One of the real "problems" with AS is everyone is different. Yes, there are some traits that give a definitive diagnosis, but there are differences - in the same way as NT are different. I remember reading traits and behaviours and thinking 'but that's not my DP'! Eye contact is something that DP is very good at - I'm worse on eye contact than him!

Something my cousin says - AS allows the AS person to things that NT people want to do, but can't.

MettaWoman Sun 22-Jul-12 11:26:00

AS allows the AS person to do things that NT people want to do, but can't

You are right we are all different, NT or AS or whatever other label we can have.
My DP is very silent. I think he has learnt that talking too much is bringing him bad attention/can be hurtful/will be misunderstood. So actually knowing what is a trigger can be difficult lol.

lots to think about but thanks for your input. I came out quite depressed from my readings and I am much more optimistic now.

Berris Sun 22-Jul-12 17:49:14

I've just been having a mooch around some blogs that I follow on WordPress - thought this post might be helpful to you?

I'm so glad you're feeling more optimistic. Keep asking questions, keep seeking support x

thewhistler Wed 08-Aug-12 22:04:42

Metta, am pming you.

honey86 Fri 08-Feb-13 11:03:25

its hard cos everyones as varies.

i have as and i admit im a right handful sometimes for him. i hate change and bite his head off if he makes a change to my routine at all..

i have 3 kids and i got distressed at the adaptation, but over time i did adapt.
we can change, but our minds are dragged through the process kicking and screaming... its hard to explain and its scary to go through. we will resist and argue and be difficult but once we are used to ideas well soften towards it.

all i can think from my perspective, is plenty of support, space and quiet if needed, and advance notice of due changes.

ppl with asd see sameness and routine as a security blanket, or at least i do x

honey86 Fri 08-Feb-13 11:10:06

and its true that depression is a common comorbid condition that comes with asd. its prob cos of the isolation from others, changes, discrimination etc...

it helps having a 'safe place' ie.. a place or period of time to spend alone doing something (or nothing) to clear our heads of the sensory pollution that overstimulates us... if that makes sense x

ClearlyDad Tue 23-Apr-13 12:39:33

My wife worries... partly because of the "stigma" of "not normal" that goes with AS. I am that way, my son might be.

Two types of people write about AS; those with first hand knowledge and the medical profession.

Now, the medical profession always come off sounding negative because they need to apply a broad brush approach to the entire spectrum of individuals and cover THE CONDITION. Therefore they write things like "resistant to change" or "obsessive".

What "resistant to change" means on a case by case basis varies massively. I am "resistant to change" in that I find a flight being cancelled to be massively stressful and difficult (to the point of anxiety), but when I got married, I knew that having children would be part of that experience, and so I'm fine with it (I would stuggle massively if we couldn't have children, because in my head "BEING A FAMILY" = "HAVING KIDS/WIFE/DOG". The easiest way to view AS individuals (or at least the one writing this message) is as a robot with different rules programmed in. Some of them are VERY SPECIFIC (I always use the "right knife" for the job in the kitchen, and get annoyed when I see others doing everything with a parring knife), whilst others are more like Asimov's laws, so "I don't like unfairness" which results in everything from cheering for Trinidad and Tobago in the world cup, to writing letters to Tesco when their food isn't as described.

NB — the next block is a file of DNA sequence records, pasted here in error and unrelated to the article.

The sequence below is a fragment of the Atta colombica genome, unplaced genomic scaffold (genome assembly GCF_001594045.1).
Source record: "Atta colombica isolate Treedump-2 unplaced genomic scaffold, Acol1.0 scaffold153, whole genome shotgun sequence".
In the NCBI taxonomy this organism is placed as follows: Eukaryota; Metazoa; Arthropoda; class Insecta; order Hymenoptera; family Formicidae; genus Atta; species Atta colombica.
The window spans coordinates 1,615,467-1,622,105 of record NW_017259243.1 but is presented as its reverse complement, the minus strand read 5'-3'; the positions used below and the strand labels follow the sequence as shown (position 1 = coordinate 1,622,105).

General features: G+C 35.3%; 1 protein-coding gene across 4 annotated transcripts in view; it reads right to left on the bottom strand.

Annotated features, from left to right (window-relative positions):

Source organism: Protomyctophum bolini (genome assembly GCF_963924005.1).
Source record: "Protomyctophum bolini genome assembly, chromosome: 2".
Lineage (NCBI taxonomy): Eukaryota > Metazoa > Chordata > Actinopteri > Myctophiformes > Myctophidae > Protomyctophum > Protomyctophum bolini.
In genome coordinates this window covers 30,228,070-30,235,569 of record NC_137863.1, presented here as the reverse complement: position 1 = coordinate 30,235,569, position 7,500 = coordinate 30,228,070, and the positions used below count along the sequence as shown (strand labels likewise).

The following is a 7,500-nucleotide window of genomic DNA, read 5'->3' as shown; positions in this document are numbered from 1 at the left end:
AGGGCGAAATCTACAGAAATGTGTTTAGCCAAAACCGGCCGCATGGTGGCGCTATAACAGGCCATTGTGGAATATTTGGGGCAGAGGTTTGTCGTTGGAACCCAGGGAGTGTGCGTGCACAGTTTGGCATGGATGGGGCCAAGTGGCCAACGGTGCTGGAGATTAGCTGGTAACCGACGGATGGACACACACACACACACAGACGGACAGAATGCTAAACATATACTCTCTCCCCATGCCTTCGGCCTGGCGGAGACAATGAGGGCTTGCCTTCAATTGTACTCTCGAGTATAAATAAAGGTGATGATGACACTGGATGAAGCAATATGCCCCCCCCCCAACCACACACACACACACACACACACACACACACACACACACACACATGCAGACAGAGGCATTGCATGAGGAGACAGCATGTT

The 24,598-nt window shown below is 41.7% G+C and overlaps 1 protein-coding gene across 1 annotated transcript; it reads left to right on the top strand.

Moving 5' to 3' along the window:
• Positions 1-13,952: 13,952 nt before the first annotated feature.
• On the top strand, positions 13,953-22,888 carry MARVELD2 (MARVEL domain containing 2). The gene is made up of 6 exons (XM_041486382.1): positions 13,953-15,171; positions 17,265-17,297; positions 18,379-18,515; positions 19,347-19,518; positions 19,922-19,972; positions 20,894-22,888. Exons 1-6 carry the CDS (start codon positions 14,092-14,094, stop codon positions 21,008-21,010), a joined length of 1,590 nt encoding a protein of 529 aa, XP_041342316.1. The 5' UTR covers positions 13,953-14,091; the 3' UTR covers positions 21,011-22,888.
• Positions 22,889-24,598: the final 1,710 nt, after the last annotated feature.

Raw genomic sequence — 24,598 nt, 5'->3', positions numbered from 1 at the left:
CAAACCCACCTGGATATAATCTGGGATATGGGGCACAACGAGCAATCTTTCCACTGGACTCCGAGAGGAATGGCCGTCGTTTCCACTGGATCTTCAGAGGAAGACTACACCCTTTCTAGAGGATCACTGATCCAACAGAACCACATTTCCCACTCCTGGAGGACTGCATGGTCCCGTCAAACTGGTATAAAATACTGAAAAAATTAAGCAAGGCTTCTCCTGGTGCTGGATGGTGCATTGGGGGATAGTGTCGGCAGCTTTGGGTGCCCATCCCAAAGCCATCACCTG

Ditch the books, love your partner. He is an individual who was able to attract you and hold your interest.

You're also "right" about the depression... but one of the few times I broke down in tears with my wife was the day I found her "research library"! If you want to be supportive, then tell rather than hint (and this really does go for everything from "picking up laundry" to "naked horizontal tango").

Roseannie Sat 20-Jul-13 22:26:53

Metta why dont you have a look at this thread in 'off the beaten track' which is a brilliant support thread for people whose partners have AS.T hey are a lovely bunch and the thread is a great support to either join in or just quietly read....

Roseannie Sat 20-Jul-13 22:28:03

Sorry the link didnt work-you will find 'off the beaten track ' in the section called 'Other Stuff'.Hope this helps!

marissab Sat 03-Aug-13 18:51:54

Everything everyone else said is great. But have you thought about getting him a handbook for toddlers. Most of us can intuite the needs and behaviours of toddlers but he may struggle with this. If you could find a "what to expect" or "rules of" book thats very factual or even scientific, he may enjoy reading the black and white science of toddler behaviour.

Joanna112 Sun 27-Oct-13 12:50:52

Hi .. I'm late coming to this thread. I have been married for 9 years to a man who was diagnosed with AS early this year.

Because, over the previous five years, I'd suffered from depression and hadn't realised what the problem was, I tried hard to find advice, resources and support. Over those years it became apparent that there is quite a lot of support etc for children/parents who have AS but little to nothing available for the adult partners of those with AS.

I successfully applied for a grant to set up a website that will be address this and am in the process of designing the site.

I would be so grateful to hear from anyone who is in the position of being in a relationship with an Aspie and could tell me what they think is needed from the website.

My own experience is that the diagnosis was hugely helpful. But it would have been so great to have been able to talk to others in the same position. I needed access to what the indicators are of AS, recommended resources, the names of counsellors, local support groups, the route to diagnosis, the difference between being just 'male' and AS! Etc, etc smile

I have already talked to the lady who diagnosed my husband. She is a published author and also holds workshops for professionals specialising in AS. She is happy to be associated with the site once it is up and running.

If you have any ideas, I would love to hear from you. You can email me directly at

Best wishes, Joanna112 smile